OK, so I have more to say about the war, after all…
Several days into the fighting, the Israeli Foreign Minister addressed the principle of “proportionality.” She said that the judgment of whether a state’s military retaliation was justified or not had to be based on proportionality to the threat faced by the state.
But this misses the point. In fact, the actions would not even pass the Foreign Minister’s test, as Israel fought this as though it was facing a conventional state enemy in Lebanon, while at the same protesting that it wanted that very state to come to its–Israel’s–aid in fighting what it called simply a terror threat. In other words, the justification, like the strategy, was schizophrenic.
The enemy Israel is facing is more the armed militia of a political party and religious social movement than it is a terrorist organization. And it certainly is not the state of Lebanon or its people, writ large.
The real test is–or should be–whether the actions can be justified by some plausible political outcome at the end of the fighting–the Clausewitzian principle in which military operations are the continuation of politics by other means.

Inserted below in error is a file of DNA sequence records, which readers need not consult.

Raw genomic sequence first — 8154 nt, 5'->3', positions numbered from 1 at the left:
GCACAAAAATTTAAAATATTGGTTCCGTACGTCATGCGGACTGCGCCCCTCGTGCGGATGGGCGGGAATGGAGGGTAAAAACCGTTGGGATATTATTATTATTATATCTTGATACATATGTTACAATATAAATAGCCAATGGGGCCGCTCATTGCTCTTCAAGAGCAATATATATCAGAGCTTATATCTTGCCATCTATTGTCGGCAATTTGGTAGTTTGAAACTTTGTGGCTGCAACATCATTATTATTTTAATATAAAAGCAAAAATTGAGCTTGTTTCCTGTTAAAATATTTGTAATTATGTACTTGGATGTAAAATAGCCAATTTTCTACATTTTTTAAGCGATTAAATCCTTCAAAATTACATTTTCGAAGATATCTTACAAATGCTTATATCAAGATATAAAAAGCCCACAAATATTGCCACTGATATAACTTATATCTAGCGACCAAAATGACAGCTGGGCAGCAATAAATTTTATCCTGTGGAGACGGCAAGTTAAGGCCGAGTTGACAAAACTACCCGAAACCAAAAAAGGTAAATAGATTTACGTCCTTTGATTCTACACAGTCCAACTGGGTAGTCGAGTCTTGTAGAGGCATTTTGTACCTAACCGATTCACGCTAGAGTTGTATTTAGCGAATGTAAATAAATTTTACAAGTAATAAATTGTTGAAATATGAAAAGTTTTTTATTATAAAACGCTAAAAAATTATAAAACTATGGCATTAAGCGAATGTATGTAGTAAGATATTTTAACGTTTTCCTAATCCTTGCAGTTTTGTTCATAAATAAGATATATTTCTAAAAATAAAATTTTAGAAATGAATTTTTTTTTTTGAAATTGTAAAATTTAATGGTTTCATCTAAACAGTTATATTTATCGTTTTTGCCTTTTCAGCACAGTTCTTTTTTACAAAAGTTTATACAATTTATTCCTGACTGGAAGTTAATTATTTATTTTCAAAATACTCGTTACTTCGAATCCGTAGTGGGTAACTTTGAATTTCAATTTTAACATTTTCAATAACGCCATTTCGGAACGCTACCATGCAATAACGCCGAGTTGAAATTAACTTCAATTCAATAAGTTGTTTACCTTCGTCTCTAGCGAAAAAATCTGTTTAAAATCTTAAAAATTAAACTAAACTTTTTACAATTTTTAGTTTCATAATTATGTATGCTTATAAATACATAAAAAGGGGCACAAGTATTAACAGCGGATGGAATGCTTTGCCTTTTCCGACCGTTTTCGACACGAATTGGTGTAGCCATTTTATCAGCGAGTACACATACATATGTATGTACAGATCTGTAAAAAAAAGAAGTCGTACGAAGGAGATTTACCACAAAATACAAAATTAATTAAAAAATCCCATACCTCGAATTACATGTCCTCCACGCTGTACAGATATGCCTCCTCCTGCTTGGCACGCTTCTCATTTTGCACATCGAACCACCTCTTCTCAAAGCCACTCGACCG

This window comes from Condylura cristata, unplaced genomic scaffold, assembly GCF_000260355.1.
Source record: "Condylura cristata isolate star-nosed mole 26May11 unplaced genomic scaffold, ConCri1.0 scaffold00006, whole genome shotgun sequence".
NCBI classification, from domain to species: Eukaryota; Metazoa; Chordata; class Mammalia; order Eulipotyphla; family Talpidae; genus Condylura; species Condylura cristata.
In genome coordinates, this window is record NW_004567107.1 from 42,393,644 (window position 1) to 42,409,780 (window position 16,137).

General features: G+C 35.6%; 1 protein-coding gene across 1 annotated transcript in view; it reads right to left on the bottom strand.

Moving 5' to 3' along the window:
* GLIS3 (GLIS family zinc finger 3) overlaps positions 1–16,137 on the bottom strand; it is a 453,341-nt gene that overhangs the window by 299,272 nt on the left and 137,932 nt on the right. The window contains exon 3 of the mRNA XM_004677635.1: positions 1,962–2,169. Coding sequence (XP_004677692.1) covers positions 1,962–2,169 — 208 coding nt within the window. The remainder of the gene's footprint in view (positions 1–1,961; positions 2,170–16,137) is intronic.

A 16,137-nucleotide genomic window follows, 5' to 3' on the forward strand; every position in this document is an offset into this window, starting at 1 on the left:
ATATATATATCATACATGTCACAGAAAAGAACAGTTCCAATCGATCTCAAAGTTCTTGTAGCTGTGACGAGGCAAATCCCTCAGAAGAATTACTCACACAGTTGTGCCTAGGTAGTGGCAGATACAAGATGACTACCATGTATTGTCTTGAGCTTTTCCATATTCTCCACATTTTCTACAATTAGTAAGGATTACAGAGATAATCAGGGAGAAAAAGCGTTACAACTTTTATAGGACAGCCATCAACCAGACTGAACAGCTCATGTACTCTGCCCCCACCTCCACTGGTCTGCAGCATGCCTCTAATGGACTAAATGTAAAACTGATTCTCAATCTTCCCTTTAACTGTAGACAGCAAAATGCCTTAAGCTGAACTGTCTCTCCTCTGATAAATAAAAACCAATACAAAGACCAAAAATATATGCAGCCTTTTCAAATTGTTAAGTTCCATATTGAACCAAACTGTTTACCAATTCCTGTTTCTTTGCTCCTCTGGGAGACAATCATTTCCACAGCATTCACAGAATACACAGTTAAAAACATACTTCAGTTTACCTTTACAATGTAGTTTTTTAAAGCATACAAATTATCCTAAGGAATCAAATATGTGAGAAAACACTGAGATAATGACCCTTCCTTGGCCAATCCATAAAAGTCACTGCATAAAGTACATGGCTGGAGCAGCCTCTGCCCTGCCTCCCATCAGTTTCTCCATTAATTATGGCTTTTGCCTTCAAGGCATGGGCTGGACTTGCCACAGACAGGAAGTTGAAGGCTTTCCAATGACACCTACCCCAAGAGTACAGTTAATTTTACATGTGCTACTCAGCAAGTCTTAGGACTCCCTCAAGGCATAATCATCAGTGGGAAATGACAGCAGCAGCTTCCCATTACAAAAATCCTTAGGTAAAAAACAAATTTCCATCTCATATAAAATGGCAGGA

I have never, from the beginning of this war, seen how Israel’s stated aims could be achieved through its miliary actions. Is Israel going to emerge from this safer? Is the larger region going to be more stable? Will Lebanon’s halting political and economic progress be advanced? Will Hezbollah be less popular among the 40% of the Lebanese population that is Shia? Are the plausible political gains worth the civilian carnage and turning as much as 20% of Lebanon’s civilian population into refugees?
I can’t see how anyone can say that a massive aerial assault on Lebanon, including much of its civil infrastructure, and a depopulation of wide areas of the country, could be thought to be a step towards any reasonably achievable political goal.
In that sense, Olmert’s war is grossly out of proportion to the political gains.
More–much more–on these general themes from Arms and Influence.